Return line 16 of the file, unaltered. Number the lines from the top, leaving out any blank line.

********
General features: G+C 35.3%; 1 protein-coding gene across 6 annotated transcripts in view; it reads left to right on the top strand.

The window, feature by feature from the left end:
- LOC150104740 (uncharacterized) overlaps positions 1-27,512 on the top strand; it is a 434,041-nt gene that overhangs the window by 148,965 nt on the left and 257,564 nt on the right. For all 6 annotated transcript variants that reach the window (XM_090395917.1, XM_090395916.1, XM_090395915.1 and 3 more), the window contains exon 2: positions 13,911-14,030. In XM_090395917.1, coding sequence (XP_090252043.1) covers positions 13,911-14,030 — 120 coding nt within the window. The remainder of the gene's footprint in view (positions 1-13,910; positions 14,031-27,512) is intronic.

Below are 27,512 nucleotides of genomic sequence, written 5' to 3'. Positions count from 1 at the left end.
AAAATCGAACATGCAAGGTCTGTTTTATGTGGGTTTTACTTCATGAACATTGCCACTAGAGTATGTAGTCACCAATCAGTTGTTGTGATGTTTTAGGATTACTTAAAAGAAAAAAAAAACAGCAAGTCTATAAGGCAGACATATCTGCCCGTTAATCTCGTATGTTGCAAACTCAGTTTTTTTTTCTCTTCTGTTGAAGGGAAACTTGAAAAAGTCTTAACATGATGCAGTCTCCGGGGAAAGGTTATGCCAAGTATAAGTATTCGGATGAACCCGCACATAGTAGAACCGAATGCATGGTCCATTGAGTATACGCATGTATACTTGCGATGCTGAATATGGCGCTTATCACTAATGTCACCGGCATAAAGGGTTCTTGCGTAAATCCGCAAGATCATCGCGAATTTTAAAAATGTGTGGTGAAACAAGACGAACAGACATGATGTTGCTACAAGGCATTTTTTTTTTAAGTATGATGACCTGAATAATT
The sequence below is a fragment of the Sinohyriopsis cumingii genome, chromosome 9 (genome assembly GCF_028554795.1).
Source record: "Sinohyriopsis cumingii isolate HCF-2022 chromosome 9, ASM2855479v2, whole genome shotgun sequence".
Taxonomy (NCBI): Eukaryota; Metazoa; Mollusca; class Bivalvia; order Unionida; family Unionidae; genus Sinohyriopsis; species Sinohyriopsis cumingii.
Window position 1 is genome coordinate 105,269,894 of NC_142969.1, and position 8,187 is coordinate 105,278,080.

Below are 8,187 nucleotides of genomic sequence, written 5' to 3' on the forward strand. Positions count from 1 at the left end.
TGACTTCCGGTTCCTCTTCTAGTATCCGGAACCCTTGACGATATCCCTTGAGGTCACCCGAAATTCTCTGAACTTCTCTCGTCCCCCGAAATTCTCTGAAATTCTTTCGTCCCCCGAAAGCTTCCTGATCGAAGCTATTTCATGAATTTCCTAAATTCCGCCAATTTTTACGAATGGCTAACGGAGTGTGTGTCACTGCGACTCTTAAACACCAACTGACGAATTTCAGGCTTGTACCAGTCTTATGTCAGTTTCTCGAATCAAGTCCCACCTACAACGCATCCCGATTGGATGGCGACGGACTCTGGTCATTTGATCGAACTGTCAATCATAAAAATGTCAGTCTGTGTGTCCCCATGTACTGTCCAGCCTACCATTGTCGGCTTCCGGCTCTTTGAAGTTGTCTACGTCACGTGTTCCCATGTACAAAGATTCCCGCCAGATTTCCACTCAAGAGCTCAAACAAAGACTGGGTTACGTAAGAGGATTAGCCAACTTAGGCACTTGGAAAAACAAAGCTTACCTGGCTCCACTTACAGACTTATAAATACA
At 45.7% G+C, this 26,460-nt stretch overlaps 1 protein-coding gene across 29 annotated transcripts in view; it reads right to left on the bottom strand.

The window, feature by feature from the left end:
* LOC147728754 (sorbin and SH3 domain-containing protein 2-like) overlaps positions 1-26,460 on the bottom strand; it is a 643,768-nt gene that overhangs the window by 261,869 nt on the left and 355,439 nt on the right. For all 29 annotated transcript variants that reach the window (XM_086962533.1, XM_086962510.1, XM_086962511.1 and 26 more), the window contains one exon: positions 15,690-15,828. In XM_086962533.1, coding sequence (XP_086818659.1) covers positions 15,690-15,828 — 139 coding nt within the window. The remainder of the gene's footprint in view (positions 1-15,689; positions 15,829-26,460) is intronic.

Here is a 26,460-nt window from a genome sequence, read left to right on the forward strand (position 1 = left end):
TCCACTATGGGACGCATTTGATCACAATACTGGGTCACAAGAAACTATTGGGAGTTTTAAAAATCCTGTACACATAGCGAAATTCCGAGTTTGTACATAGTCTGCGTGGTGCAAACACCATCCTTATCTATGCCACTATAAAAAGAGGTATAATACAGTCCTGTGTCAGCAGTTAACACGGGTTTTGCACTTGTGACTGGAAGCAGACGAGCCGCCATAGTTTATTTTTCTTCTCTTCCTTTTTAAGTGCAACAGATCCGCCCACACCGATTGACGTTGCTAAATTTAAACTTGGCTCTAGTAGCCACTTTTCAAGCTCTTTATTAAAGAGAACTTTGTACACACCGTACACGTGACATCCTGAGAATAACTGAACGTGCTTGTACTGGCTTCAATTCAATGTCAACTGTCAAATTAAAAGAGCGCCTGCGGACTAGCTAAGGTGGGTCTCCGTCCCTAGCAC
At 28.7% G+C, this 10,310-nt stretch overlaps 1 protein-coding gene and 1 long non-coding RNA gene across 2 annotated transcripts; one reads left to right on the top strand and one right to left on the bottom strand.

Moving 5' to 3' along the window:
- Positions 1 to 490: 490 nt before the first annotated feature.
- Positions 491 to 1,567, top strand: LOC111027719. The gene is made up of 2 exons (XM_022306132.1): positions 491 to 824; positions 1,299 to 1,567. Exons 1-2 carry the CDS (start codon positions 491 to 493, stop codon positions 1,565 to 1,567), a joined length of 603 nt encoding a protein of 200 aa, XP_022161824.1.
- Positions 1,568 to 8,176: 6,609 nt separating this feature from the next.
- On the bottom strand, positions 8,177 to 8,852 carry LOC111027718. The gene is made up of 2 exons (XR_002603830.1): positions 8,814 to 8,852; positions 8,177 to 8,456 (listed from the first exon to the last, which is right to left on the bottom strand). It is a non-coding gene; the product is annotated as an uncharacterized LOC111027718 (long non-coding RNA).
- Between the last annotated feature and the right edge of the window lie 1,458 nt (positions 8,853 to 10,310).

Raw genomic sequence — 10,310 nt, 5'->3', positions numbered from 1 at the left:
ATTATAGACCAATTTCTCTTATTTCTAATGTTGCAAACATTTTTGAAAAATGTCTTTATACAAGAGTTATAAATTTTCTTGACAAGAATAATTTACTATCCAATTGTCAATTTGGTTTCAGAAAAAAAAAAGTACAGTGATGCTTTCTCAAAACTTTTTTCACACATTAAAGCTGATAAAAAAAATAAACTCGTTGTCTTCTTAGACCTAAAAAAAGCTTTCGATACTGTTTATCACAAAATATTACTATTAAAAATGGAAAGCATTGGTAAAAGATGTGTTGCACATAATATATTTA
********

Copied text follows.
TCCACTATGGGACGCATTTGATCACAATACTGGGTCACAAGAAACTATTGGGAGTTTTAAAAATCCTGTACACATAGCGAAATTCCGAGTTTGTACATAGTCTGCGTGGTGCAAACACCATCCTTATCTATGCCACTATAAAAAGAGGTATAATACAGTCCTGTGTCAGCAGTTAACACGGGTTTTGCACTTGTGACTGGAAGCAGACGAGCCGCCATAGTTTATTTTTCTTCTCTTCCTTTTTAAGTGCAACAGATCCGCCCACACCGATTGACGTTGCTAAATTTAAACTTGGCTCTAGTAGCCACTTTTCAAGCTCTTTATTAAAGAGAACTTTGTACACACCGTACACGTGACATCCTGAGAATAACTGAACGTGCTTGTACTGGCTTCAATTCAATGTCAACTGTCAAATTAAAAGAGCGCCTGCGGACTAGCTAAGGTGGGTCTCCGTCCCTAGCAC